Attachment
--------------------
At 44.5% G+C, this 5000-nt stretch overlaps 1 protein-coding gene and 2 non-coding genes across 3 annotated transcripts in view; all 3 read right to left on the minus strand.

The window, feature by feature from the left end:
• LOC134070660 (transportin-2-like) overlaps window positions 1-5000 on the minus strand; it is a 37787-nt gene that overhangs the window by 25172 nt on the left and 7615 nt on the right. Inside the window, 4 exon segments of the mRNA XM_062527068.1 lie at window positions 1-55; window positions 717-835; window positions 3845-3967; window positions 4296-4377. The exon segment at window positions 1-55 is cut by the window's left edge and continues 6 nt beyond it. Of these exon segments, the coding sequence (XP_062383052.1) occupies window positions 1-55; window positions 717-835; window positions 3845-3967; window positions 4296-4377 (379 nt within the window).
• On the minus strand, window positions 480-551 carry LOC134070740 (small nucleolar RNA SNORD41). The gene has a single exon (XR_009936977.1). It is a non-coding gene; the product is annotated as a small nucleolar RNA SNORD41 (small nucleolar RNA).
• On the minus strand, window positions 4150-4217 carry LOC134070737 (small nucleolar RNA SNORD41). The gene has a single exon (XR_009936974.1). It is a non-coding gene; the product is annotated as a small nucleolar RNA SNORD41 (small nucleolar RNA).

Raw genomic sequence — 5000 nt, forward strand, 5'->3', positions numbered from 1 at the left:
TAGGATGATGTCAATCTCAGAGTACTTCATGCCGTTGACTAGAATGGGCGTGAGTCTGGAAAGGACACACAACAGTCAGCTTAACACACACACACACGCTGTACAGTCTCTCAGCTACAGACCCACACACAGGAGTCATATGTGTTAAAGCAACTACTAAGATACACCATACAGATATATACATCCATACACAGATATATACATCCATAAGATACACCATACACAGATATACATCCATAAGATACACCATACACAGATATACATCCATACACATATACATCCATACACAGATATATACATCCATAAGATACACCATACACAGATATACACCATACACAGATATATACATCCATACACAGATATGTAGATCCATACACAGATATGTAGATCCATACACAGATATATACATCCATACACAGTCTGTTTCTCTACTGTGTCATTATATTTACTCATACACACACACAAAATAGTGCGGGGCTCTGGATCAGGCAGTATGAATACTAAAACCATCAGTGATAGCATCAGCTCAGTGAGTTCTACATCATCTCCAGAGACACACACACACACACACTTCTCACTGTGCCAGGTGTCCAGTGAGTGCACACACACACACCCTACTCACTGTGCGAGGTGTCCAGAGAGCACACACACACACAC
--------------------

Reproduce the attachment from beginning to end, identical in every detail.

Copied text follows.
At 44.5% G+C, this 5000-nt stretch overlaps 1 protein-coding gene and 2 non-coding genes across 3 annotated transcripts in view; all 3 read right to left on the minus strand.

The window, feature by feature from the left end:
• LOC134070660 (transportin-2-like) overlaps window positions 1-5000 on the minus strand; it is a 37787-nt gene that overhangs the window by 25172 nt on the left and 7615 nt on the right. Inside the window, 4 exon segments of the mRNA XM_062527068.1 lie at window positions 1-55; window positions 717-835; window positions 3845-3967; window positions 4296-4377. The exon segment at window positions 1-55 is cut by the window's left edge and continues 6 nt beyond it. Of these exon segments, the coding sequence (XP_062383052.1) occupies window positions 1-55; window positions 717-835; window positions 3845-3967; window positions 4296-4377 (379 nt within the window).
• On the minus strand, window positions 480-551 carry LOC134070740 (small nucleolar RNA SNORD41). The gene has a single exon (XR_009936977.1). It is a non-coding gene; the product is annotated as a small nucleolar RNA SNORD41 (small nucleolar RNA).
• On the minus strand, window positions 4150-4217 carry LOC134070737 (small nucleolar RNA SNORD41). The gene has a single exon (XR_009936974.1). It is a non-coding gene; the product is annotated as a small nucleolar RNA SNORD41 (small nucleolar RNA).

Raw genomic sequence — 5000 nt, forward strand, 5'->3', positions numbered from 1 at the left:
TAGGATGATGTCAATCTCAGAGTACTTCATGCCGTTGACTAGAATGGGCGTGAGTCTGGAAAGGACACACAACAGTCAGCTTAACACACACACACACGCTGTACAGTCTCTCAGCTACAGACCCACACACAGGAGTCATATGTGTTAAAGCAACTACTAAGATACACCATACAGATATATACATCCATACACAGATATATACATCCATAAGATACACCATACACAGATATACATCCATAAGATACACCATACACAGATATACATCCATACACATATACATCCATACACAGATATATACATCCATAAGATACACCATACACAGATATACACCATACACAGATATATACATCCATACACAGATATGTAGATCCATACACAGATATGTAGATCCATACACAGATATATACATCCATACACAGTCTGTTTCTCTACTGTGTCATTATATTTACTCATACACACACACAAAATAGTGCGGGGCTCTGGATCAGGCAGTATGAATACTAAAACCATCAGTGATAGCATCAGCTCAGTGAGTTCTACATCATCTCCAGAGACACACACACACACACACTTCTCACTGTGCCAGGTGTCCAGTGAGTGCACACACACACACCCTACTCACTGTGCGAGGTGTCCAGAGAGCACACACACACACAC